• When you edit the base language translation for a segment, all the corresponding segments in the target language will become unverified:

Character limit

  • The character limit is set on per key basis as before.

  • However, the limit will count the sum of all the key segment characters. For example, suppose you have a translation key with a character limit set to 100, and this key contains three segments. In the first segment you enter a phrase that is 60 characters long. This means that when you proceed to the second segment, the limit will show as 60/100. In other words, you'll have only 40 characters left for the last two segments.

  • When the key character limit changes after the sum of all segment characters exceeds the limit, you'll see a warning message when editing your segments.


  • You can create tasks for translation keys only — not for individual segments.

  • You cannot include or exclude specific segments in or from a task — all segments will always be included in the task.

  • The Offline XLIFF task works in the same way as for non-segmented projects.

  • When running the task initial analysis, each segment is calculated separately. Suppose you have one translation key with two segments. The first segment has an 85% match for 5 source words. The second segment has a 100% match for 7 source words, which means that in total the base value has 12 words. In this case, the initial analysis will calculate translation memory (TM) matches based on segments. Thus, in the initial analysis table you'll see:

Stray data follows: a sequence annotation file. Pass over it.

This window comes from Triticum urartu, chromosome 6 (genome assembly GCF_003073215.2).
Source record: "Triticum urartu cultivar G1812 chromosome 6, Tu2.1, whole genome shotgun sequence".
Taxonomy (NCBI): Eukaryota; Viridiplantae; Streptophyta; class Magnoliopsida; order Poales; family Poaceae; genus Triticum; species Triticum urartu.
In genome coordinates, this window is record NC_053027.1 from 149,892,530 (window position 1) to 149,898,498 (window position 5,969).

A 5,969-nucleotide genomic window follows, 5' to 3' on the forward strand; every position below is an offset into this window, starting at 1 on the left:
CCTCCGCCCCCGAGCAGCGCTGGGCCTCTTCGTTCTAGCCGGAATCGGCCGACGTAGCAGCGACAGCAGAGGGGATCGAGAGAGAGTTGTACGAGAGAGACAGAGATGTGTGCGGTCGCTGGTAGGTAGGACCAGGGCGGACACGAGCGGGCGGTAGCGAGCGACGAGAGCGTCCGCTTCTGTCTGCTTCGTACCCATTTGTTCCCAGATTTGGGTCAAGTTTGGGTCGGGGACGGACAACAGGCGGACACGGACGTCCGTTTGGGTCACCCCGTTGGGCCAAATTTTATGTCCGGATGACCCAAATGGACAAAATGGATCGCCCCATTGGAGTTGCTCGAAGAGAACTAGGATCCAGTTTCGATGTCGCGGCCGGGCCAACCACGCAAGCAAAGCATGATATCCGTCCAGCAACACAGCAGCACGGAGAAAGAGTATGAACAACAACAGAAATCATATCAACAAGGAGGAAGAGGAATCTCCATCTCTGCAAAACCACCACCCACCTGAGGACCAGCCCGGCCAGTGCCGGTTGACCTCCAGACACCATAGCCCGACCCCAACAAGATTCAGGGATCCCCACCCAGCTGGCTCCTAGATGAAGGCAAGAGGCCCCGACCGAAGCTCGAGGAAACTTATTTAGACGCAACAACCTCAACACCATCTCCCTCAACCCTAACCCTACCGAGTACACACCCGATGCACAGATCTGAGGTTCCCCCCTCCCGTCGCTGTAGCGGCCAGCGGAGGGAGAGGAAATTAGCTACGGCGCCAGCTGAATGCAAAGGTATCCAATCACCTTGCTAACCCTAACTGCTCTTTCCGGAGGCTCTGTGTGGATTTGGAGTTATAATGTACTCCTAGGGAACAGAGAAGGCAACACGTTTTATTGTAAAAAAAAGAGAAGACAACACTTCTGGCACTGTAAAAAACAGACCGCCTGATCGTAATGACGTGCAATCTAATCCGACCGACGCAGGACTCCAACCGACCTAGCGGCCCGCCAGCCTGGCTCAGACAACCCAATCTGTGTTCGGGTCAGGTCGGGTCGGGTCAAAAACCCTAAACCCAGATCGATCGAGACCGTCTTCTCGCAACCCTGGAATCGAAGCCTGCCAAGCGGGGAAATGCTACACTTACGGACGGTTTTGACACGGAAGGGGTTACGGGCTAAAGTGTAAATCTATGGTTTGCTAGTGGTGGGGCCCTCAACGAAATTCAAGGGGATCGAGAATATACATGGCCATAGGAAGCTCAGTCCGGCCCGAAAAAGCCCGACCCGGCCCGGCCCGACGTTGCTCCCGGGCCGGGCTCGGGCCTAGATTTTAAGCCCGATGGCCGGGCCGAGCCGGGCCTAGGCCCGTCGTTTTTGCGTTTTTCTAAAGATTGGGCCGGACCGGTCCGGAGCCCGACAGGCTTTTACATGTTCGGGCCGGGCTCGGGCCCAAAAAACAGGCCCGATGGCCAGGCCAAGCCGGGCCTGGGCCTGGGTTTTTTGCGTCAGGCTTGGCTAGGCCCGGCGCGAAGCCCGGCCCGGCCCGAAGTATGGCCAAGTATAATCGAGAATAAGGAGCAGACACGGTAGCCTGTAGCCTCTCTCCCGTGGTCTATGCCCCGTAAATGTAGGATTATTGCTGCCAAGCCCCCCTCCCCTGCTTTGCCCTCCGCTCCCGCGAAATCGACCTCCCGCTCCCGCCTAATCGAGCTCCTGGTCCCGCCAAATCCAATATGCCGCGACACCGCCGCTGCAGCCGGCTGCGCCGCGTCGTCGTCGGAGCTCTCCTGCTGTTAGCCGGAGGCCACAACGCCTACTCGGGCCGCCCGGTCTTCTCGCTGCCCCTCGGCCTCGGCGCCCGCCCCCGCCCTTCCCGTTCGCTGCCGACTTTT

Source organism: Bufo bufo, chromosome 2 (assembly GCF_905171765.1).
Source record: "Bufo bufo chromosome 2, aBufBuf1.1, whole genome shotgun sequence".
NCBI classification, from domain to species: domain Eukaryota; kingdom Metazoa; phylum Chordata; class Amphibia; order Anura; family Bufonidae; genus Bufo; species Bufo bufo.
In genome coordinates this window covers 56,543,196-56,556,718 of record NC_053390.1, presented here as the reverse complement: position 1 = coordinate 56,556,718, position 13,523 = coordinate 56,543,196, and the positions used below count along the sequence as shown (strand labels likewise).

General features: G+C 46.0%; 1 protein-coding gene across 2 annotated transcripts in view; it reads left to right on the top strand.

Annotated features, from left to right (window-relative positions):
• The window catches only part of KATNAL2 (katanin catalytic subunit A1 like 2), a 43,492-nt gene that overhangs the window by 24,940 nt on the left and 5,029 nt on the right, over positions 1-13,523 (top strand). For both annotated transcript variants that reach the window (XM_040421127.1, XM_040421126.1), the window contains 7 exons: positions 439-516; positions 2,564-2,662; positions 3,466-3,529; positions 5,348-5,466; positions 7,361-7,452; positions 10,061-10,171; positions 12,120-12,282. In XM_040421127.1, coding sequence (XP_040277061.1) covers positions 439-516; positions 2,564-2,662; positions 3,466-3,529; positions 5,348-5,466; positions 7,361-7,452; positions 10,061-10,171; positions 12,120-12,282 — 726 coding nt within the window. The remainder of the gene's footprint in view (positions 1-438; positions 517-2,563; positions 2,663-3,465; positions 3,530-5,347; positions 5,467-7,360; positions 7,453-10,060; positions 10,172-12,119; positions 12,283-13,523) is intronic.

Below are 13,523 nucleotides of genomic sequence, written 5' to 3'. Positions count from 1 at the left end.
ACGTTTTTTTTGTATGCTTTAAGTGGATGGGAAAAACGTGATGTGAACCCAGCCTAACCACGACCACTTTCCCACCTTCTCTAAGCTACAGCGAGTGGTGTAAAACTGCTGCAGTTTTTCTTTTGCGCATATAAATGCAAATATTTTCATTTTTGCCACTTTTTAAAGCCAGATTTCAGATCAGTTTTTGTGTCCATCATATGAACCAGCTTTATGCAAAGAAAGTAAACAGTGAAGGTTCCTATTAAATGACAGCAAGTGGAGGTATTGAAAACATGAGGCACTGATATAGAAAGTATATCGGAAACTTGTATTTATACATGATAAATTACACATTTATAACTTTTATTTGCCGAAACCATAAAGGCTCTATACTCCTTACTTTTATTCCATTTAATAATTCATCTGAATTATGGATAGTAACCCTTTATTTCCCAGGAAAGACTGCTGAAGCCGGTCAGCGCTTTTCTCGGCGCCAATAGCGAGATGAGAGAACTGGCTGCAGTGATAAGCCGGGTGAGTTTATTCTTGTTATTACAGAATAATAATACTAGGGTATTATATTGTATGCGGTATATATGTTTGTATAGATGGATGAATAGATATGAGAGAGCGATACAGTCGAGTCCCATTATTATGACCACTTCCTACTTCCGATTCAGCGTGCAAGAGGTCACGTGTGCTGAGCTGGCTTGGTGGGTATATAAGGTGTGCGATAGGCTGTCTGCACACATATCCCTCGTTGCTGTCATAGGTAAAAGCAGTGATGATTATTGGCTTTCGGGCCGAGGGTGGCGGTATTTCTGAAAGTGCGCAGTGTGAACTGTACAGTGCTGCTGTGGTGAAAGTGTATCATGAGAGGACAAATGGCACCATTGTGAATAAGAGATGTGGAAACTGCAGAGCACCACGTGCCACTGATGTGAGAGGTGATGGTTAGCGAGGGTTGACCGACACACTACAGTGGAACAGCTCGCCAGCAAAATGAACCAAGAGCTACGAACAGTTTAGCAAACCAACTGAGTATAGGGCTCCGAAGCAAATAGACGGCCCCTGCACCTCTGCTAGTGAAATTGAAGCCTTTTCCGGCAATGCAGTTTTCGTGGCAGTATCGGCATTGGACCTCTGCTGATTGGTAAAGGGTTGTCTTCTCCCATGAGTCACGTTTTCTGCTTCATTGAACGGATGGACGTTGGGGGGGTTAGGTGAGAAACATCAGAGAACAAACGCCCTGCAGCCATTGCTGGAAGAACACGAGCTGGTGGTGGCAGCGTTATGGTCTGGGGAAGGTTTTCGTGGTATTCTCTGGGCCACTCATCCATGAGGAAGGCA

• 7 in the TM 100% category

    • 5 in the TM 85-94% category

    • 2 in the Segments total category


  • Translation orders can be created for translation keys only — you cannot add individual segments to the order.

Translation memory

Key merge

  • You can merge segmented translation keys but only when these have the same number of segments.

Translation history

  • Each segment has its own translation history.

  • Each segment also shows the entire translation history before it was segmented (this happens after the initial segmentation).

  • You can switch between the segment and key history using the Segment history switch in the History pane:

Apps (previously known as "integrations")

  • Apps support segmented projects. Upon importing, all texts are segmented automatically, and upon export they are automatically concatenated.


  • You cannot enable branching for a segmented project.

  • You cannot enable segmentation for a project that has branching enabled.

Changing segment statuses

You can set individual segments to reviewed or verified, as well as assign custom translation statuses, these actions have some specifics that are summarized in the following table:



Custom translation status

Change in base segment affects status of target segments




Change of segment value deactivates its status




When splitting a segment, its status is copied to newly created base segments




When splitting a segment, its status is copied to newly created target segments